While employers have a responsibility to educate their employees about good posture and provide ergonomic work environments, there are also simple steps you can take as an individual to improve your own posture at work, no matter what setting you’re employed in.

Listen to Your Body  

The first step in improving your work posture, whether you’re at a desk or on your feet, is becoming attuned to your body. Often, we are so completely absorbed in our work that we forget to listen to what our bodies are telling us minute to minute, throughout the day. It’s easy to ignore early warning signals, like neck tension or aching in your lower back. This feedback is our bodies telling us to move, stretch or change position.  

Tuning into your body’s subtle signals more regularly, and responding accordingly, will greatly improve your posture. You might find you need to alternate between a sitting and standing desk set-up at regular intervals throughout the day. Or, you might discover that you need to stretch your neck and shoulders every half hour while working on a production line. The more attuned you become to your body, the healthier your posture will become.

Set Yourself Up for Success  

If you have a desk job either at home or from the office, it’s important to set yourself up for success with an ergonomic desk space. You should always use an adjustable ergonomic desk chair. If your chair does not have built-in lumbar support, add your own lumbar support using a cushion or a towel. Both feet should be grounded either on the floor or a footstool. Your arms should be parallel to the floor when using your keyboard and your desk should allow your forearms to rest on it comfortably, and your monitor should be raised to eye level to avoid neck strain from looking up or down. Ideally, use a sit/stand desk that allows you to vary your posture throughout the day.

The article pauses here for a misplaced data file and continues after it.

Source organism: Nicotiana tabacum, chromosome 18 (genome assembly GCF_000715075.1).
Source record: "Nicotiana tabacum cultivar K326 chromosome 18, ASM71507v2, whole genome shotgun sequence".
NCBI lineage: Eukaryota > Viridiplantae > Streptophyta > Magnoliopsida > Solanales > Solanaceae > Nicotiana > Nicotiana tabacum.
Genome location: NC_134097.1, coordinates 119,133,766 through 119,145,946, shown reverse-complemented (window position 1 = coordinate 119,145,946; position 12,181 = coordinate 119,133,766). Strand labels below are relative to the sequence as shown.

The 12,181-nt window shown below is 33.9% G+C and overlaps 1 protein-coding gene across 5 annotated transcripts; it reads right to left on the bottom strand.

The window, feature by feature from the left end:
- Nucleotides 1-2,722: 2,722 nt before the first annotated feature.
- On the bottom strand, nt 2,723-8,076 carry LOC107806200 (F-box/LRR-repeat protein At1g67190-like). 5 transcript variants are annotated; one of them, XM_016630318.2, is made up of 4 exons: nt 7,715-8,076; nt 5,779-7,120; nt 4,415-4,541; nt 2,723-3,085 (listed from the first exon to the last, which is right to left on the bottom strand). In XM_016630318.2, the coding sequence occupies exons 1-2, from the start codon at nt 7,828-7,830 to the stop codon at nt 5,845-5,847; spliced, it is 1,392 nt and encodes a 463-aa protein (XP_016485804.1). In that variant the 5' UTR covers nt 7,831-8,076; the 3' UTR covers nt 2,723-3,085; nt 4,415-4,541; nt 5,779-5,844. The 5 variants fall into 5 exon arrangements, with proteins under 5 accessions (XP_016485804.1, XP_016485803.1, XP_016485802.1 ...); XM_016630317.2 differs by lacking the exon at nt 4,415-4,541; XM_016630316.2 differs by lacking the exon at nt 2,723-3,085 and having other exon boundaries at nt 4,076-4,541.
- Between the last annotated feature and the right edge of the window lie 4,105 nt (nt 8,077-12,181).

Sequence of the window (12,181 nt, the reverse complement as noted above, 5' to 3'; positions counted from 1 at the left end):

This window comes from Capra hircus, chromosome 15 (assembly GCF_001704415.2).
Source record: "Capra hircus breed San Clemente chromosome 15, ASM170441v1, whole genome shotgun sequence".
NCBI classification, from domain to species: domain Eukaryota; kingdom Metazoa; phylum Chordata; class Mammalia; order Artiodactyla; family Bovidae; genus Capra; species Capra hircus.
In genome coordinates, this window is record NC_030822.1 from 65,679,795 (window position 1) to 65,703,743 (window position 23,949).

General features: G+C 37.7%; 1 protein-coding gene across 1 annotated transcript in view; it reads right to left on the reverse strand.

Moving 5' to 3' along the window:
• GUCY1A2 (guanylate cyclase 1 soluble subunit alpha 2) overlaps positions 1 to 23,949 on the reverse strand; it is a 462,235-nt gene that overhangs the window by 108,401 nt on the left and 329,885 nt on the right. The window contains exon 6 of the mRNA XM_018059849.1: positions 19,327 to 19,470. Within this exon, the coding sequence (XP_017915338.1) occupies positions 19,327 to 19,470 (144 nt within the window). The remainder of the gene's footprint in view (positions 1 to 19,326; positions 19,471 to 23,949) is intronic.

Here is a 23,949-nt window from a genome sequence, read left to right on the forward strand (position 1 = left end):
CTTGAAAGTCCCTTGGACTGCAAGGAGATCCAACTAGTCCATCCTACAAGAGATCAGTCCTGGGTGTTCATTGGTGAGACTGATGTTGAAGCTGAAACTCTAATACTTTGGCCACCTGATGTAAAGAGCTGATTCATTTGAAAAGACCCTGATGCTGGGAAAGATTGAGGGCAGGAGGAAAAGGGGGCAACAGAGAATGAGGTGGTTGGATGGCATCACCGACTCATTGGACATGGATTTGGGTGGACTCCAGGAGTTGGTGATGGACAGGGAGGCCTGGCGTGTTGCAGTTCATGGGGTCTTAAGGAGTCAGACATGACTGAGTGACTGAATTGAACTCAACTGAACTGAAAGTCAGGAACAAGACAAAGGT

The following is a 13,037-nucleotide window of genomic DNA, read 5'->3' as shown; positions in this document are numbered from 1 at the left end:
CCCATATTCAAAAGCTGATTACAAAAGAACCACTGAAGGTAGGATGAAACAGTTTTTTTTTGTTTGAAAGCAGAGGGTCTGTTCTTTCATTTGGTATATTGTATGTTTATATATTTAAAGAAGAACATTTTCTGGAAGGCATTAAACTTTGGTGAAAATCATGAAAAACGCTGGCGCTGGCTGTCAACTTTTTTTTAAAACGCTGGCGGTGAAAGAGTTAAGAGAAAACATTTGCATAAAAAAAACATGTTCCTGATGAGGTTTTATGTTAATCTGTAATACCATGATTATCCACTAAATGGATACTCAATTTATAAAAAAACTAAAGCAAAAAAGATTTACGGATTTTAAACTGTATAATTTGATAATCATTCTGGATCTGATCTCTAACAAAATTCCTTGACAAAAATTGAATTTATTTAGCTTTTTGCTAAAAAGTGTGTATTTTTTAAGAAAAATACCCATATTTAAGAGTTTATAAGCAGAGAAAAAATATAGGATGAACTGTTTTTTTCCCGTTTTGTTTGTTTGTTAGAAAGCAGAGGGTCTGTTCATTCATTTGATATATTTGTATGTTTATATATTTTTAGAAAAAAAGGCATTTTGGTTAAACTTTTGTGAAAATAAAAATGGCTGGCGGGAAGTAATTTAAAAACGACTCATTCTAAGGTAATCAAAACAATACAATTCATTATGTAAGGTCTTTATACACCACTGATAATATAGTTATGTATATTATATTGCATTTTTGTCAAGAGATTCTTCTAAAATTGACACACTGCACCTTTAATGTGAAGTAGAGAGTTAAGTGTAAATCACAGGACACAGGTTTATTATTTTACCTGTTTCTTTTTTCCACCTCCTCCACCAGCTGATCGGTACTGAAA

If you work from home, you may not have the space or funds to invest in an ergonomic sit-stand desk, but you can still take proactive measures to minimise risks associated with poor posture, such as ensuring your monitor, desk and chair are at appropriate heights, and taking regular movement breaks. 

If you spend a great deal of time on the phone throughout your workday, you should use a hands-free headset to avoid compromising your posture with asymmetry. 

Detailed guidance on correct desk setups can be found online at Posture People or tailored to suit your needs specifically with support from an ergonomics professional, like an Osteopath.

Nail Your Stance 

Workers who spend a long time on their feet, such as teachers, manual labourers, and factory, retail and hospitality workers, should wear appropriate, supportive footwear and consider standing on an anti-fatigue mat, which can reduce lower back and limb pain by providing extra cushioning. Avoid favouring one leg when standing; instead, spread your body weight evenly across both feet to reduce joint strain.  

Protect your back when lifting heavy objects by bending at the knees and following workplace protocols. 

For workers who spend a lot of time completing the same, repetitious movements, such as factory and manufacturing workers, ergonomic workspace design is essential. For example, workstations should be set up to minimise reaching. This is the responsibility of everyone in the workplace and shouldn’t come down to individuals to manage or enforce.

Move Your Body  

Regardless of how or where you work, movement and variety are essential components of maintaining a healthy work posture and reducing the risks associated with poor posture. While good posture looks different for everybody, every worker will benefit from moving regularly throughout the day, adding variety to their workday routine, and taking adequate breaks to avoid long periods of standing or sitting. Employers should encourage regular movement breaks and design workflows to maximise variation for workers. 

A regular stretching and exercise routine will help to both counteract the effects of less-than-ideal posture and strengthen the muscles required to improve your posture over time. Aim to stretch your back, shoulder and neck throughout the day on a daily basis, and incorporate a core, back and full-body strengthening routine into your weekly schedule. Yoga and Pilates are great modalities to have in your healthy posture toolkit. All of these activities help you maintain well being enabling you to work and life more comfortably.

Seek Support  

If you are struggling with the ill effects of poor posture or less-than-ideal ergonomics at work, don’t hesitate to seek help. All UK employers have a responsibility to provide education and equipment to keep you safe at work, so you should feel confident to reach out to management or your HR department for support and guidance. You can also seek support from a doctor, physiotherapist or Osteopath.